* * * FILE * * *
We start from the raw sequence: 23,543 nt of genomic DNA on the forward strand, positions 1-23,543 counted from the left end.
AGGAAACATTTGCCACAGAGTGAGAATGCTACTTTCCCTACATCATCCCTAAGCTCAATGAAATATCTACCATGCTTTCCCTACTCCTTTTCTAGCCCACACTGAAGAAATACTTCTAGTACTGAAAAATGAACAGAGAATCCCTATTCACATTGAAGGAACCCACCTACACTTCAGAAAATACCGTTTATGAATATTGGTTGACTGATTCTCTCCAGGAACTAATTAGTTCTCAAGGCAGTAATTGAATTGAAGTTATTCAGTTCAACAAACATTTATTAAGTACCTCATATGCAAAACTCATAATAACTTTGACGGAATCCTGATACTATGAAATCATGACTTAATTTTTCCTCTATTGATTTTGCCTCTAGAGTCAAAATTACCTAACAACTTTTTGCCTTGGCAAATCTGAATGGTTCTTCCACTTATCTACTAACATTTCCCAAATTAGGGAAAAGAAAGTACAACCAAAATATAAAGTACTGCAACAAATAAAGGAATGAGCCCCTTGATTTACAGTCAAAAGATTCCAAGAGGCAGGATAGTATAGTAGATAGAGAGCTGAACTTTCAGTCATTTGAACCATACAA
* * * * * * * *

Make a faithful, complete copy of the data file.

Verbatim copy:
We start from the raw sequence: 23,543 nt of genomic DNA on the forward strand, positions 1-23,543 counted from the left end.
AGGAAACATTTGCCACAGAGTGAGAATGCTACTTTCCCTACATCATCCCTAAGCTCAATGAAATATCTACCATGCTTTCCCTACTCCTTTTCTAGCCCACACTGAAGAAATACTTCTAGTACTGAAAAATGAACAGAGAATCCCTATTCACATTGAAGGAACCCACCTACACTTCAGAAAATACCGTTTATGAATATTGGTTGACTGATTCTCTCCAGGAACTAATTAGTTCTCAAGGCAGTAATTGAATTGAAGTTATTCAGTTCAACAAACATTTATTAAGTACCTCATATGCAAAACTCATAATAACTTTGACGGAATCCTGATACTATGAAATCATGACTTAATTTTTCCTCTATTGATTTTGCCTCTAGAGTCAAAATTACCTAACAACTTTTTGCCTTGGCAAATCTGAATGGTTCTTCCACTTATCTACTAACATTTCCCAAATTAGGGAAAAGAAAGTACAACCAAAATATAAAGTACTGCAACAAATAAAGGAATGAGCCCCTTGATTTACAGTCAAAAGATTCCAAGAGGCAGGATAGTATAGTAGATAGAGAGCTGAACTTTCAGTCATTTGAACCATACAA